Putting a Fuel Gauge in a Plastic Tank

by R. Preston McAfee, September, 2021

My favorite boat at the lake

has a plastic fuel tank. The tank sits under the rear transom, so it isn't that easy to see how much gas is left. After reading this site, I decided to see if I could install a sending unit, like this one purchased from Amazon,

in my tank, and make a few improvements along the way. Here is the tank I started with, after drilling the 38mm (1.5") hole and sanding around it.

Here is a closeup of the drilled and sanded hole.

It is important to measure at this point, before ordering the sending unit, to get the right length. When inserted, it should be at least half a inch short of the bottom so that it doesn't hit when the boat is bouncing around.

Here is the unit I ordered from Amazon.

It comes with a rubber gasket to seal against fuel leakage. I had the idea to put the head of bolts inside the tank, rather than use self-tapping screws, to get a tighter fit. I drilled the holes for the bolts just a hair too slender, so the threads hold the bolts in. I drilled the first one, inserted the bolt using a finger and needle nose pliers, and then put a nut on it to prevent it from falling into the tank while I worked on the others.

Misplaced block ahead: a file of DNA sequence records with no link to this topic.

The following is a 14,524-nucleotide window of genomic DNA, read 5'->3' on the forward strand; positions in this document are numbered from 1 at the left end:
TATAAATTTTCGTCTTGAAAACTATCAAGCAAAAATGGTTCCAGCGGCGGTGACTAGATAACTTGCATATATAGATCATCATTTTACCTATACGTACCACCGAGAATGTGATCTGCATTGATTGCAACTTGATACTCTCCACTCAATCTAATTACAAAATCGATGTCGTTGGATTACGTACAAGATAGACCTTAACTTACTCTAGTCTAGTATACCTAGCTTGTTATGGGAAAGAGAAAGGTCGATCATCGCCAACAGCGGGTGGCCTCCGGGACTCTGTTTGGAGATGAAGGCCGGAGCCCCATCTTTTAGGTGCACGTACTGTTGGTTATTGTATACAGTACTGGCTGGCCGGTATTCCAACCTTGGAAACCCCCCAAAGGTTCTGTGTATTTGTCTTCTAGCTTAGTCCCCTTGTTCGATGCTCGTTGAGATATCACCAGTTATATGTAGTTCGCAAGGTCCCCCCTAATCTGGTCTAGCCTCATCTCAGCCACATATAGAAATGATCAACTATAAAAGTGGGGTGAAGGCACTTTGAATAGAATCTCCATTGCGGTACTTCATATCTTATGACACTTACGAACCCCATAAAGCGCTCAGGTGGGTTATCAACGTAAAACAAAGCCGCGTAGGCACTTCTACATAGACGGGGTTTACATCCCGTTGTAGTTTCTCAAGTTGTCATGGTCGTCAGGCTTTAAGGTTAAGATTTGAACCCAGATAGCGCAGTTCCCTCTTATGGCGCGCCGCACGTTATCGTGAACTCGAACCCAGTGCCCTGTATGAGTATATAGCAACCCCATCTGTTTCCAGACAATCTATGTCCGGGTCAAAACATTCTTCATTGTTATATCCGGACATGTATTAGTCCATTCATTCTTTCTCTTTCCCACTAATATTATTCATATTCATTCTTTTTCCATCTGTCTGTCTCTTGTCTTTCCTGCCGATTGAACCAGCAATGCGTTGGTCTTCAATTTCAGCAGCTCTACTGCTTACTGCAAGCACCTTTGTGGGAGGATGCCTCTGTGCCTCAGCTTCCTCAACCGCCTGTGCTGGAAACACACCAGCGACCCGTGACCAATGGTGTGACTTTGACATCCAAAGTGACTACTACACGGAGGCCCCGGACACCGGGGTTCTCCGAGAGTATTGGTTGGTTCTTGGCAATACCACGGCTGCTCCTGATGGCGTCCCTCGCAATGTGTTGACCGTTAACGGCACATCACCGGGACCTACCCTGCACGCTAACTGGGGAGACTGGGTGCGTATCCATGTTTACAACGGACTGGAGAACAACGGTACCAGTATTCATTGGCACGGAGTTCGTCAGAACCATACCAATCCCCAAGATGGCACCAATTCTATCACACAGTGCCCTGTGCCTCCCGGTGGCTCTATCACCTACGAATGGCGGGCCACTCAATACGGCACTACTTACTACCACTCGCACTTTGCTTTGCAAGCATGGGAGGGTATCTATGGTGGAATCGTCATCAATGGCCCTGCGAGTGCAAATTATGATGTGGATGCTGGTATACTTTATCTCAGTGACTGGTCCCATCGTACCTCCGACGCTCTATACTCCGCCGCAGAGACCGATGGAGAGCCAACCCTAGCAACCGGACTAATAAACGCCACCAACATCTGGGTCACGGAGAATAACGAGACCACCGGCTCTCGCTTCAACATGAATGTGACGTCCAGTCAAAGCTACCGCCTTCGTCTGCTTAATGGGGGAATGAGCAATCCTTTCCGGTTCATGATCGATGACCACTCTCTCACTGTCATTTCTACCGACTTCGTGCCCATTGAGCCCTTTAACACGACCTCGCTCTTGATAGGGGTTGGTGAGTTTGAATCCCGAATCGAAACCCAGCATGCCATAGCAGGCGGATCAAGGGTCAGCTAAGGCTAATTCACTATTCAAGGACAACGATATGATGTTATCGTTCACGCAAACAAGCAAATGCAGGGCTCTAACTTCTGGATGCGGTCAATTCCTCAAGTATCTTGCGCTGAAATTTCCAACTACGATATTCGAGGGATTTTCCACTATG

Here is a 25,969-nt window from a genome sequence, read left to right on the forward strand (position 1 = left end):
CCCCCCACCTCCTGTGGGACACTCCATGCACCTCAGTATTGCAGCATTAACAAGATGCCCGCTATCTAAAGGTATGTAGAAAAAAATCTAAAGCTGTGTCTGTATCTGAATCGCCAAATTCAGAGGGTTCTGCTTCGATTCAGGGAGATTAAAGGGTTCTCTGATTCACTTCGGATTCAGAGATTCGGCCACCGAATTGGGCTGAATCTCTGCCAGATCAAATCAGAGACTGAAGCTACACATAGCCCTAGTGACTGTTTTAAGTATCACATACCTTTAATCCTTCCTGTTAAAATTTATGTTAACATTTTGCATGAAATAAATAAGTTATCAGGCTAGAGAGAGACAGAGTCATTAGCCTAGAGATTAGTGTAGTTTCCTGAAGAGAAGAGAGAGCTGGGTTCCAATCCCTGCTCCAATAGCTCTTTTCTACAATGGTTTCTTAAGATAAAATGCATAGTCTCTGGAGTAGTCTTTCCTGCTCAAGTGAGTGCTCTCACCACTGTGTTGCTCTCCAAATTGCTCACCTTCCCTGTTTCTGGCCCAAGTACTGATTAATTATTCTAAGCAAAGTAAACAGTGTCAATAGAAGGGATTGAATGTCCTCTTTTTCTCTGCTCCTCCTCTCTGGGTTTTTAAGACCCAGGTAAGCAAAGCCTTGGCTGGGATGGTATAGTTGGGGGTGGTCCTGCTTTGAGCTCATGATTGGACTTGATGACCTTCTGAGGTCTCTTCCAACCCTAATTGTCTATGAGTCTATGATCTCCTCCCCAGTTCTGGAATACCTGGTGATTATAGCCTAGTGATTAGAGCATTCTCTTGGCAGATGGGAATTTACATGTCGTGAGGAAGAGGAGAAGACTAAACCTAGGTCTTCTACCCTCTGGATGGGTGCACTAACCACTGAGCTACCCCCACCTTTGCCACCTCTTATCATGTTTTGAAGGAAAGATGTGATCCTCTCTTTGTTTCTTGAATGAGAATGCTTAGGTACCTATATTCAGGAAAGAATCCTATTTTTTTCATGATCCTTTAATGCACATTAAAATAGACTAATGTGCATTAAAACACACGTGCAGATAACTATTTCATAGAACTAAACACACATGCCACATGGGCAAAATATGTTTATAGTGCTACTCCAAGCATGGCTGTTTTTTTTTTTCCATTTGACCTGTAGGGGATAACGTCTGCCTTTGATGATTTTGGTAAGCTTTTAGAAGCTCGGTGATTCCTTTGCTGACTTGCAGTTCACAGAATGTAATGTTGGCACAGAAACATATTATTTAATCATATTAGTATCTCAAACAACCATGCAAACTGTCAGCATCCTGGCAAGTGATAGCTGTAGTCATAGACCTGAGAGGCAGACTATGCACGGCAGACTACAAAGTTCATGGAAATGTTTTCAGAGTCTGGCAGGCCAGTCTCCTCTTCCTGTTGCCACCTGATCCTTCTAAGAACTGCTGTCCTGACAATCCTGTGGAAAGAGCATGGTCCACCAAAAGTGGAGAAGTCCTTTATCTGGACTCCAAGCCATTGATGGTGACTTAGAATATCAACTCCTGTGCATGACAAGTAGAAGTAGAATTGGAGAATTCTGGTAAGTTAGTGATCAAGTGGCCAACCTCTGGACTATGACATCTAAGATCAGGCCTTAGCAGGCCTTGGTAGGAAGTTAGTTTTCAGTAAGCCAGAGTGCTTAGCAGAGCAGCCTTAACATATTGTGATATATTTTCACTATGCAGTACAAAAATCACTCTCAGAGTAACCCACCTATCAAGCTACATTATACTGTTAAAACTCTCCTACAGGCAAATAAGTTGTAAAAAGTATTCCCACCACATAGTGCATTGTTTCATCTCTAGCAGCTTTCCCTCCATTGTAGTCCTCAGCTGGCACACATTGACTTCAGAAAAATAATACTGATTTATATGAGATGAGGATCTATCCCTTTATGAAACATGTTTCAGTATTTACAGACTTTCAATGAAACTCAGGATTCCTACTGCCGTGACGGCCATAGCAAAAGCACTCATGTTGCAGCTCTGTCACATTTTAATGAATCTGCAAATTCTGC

Using the gasket, I marked the other four.

To get the bolts started, I held them with needle nose pliers on a slight angle, and then stick a finger in to push up on the bolt.

Once all five are in, I removed the nuts and then very carefully inserted the sending unit on to the five bolts. This isn't too hard because the threads hold the bolts in place if you don't put too much pressure on them. I put the nuts on loosely until I had all five on, then hand-tightened them.

Once all five are on, I put a second round of nuts on, and then tightened the bottom nuts by holding the bolt thread at the top with vice grips. One this is very tight, compressing the gasket, I then tightened the second nuts, which serve as locknuts and prevent the lower nuts from working loose.

Here I am tightening the lower nut.

Here is the attached sending unit.

It is important that the gauge you purchase matches the sending unit. This is a matter of matching the ohm range. There are several different ohm ranges. My gauge has a 240 - 33 Ohm range, like my sending unit. The instructions are a bit inscrutable (they incorrectly show a nut at the top and random wire at the bottom) but the sending unit has a wire that goes to ground (negative terminal on the battery) and another wire that goes to the gauge. It doesn't matter which wire is connected to ground, the resistence is symmetric, at least on my sending unit. The gauge has a wire that goes to power (the positive terminal on the battery), a ground wire and the wire from the sending unit. My sending unit had two more wires to provide backlighting but the gauge works without those wires connected.

Here is the finished product, showing the correct amount of fuel in the tank. Because the fiberglass chipped slightly around the edge of the hole, I 3-D printed a gasket to give it a better appearance.